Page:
Search

OakieTags

Who's online

There are currently 0 users and 33 guests online.

Recent comments

performance

New Version Of XPLAN_ASH Utility

A new version 4.22 of the XPLAN_ASH utility is available for download.

As usual the latest version can be downloaded here.

This version primarily addresses an issue with 12c - if the HIST mode got used to pull ASH information from AWR in 12c it turned out that Oracle forgot to add the new "DELTA_READ_MEM_BYTES" columns to DBA_HIST_ACTIVE_SESS_HISTORY - although it got officially added to V$ACTIVE_SESSION_HISTORY in 12c. So now I had to implement several additional if/then/else constructs to the script to handle this inconsistency. It's the first time that the HIST view doesn't seem to reflect all columns from the V$ view - very likely an oversight rather than by design I assume.

Oracle 12 and latches, part 3

This post is about manually calling and freeing a shared latch. Credits should go to Andrey Nikolaev, who has this covered in his presentation which was presented at UKOUG Tech 15. I am very sorry to see I did miss it.

Essentially, if you follow my Oracle 12 and shared latches part 2 blogpost, which is about shared latches, I showed how to get a shared latch:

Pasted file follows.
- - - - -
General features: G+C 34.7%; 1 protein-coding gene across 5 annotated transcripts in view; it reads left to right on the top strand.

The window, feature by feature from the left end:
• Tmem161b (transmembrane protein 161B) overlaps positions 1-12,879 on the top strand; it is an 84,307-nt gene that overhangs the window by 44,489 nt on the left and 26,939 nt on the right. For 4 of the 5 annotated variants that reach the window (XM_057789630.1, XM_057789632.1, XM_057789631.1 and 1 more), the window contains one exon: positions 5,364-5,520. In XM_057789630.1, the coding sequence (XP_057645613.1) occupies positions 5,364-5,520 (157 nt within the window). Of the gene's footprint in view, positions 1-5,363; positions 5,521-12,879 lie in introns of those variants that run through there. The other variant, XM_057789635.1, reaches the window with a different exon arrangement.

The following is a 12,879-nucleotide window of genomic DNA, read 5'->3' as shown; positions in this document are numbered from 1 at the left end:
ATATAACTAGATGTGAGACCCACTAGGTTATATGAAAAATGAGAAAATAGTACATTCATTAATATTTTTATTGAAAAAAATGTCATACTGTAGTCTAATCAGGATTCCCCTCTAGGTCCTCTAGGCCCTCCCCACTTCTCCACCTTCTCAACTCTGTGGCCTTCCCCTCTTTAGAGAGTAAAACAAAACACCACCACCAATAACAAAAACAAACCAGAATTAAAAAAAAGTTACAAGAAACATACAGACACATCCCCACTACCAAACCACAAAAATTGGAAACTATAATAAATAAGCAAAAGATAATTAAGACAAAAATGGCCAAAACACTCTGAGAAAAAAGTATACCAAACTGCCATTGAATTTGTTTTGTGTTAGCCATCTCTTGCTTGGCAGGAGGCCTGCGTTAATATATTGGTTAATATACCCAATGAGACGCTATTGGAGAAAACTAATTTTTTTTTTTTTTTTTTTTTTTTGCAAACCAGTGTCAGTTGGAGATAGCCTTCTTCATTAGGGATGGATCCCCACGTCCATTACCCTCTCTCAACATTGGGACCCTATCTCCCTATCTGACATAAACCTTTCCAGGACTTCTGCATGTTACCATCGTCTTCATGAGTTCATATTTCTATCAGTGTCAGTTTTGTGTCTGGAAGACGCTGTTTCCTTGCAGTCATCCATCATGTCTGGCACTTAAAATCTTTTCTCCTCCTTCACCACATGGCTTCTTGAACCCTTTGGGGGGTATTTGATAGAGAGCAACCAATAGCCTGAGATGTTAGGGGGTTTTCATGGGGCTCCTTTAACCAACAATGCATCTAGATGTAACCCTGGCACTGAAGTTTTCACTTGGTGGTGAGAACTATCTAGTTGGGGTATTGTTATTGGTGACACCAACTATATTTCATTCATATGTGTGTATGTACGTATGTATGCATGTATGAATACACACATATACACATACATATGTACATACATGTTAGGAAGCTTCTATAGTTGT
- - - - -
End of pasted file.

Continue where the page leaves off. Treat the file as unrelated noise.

SQL> oradebug setmypid
Statement processed.
SQL> oradebug call ksl_get_shared_latch 0x94af8768 1 0 2303 16
Function returned 1

Which works okay, but leaves a bit of a mess when freed:

[Oracle] Understanding the Oracle code instrumentation (wait interface) - A deep dive into what is really measured

Introduction

This blog post is inspired by a question from an attendee of Sigrid Keydana's DOAG 2015 conference session called "Raising the fetchsize, good or bad? Exploring memory management in Oracle JDBC 12c". Basically it was a question about what the wait event "SQL*Net more data to client" represents and what it really measures. In general you may use the following steps, if you don't know what a particular wait event means:

Oracle 12c in-memory option and IO

This article is about the Oracle 12c in-memory option, and specifically looks at how the background worker processes do IO to populate the in-memory column store.

Hardware: Apple Macbook with VMWare Fusion 7.1.3.
Operating system: Oracle Linux 6.7, kernel: 3.8.13-118.el6uek.x86_64.
Database version: Oracle 12.1.0.2
Patch: opatch lspatches
19392604;OCW PATCH SET UPDATE : 12.1.0.2.1 (19392604)
19303936;Database Patch Set Update : 12.1.0.2.1 (19303936)

But first things first, let’s setup the in-memory option first with a test table. The first thing to consider is to create the in-memory area to store the objects. I only want a single table stored in the in-memory area, so I can very simply look at the size of object:

TABLE ACCESS INMEMORY FULL – but there may be more

While preparing to teach a class this week I have had the time to look into the In Memory (cost) option a bit closer. I noticed a few interesting things along the way and would like to share one of these here.

Background

One of the questions I was asking myself was:

“What happens if I scan segments that are within the IM area, and some are not?”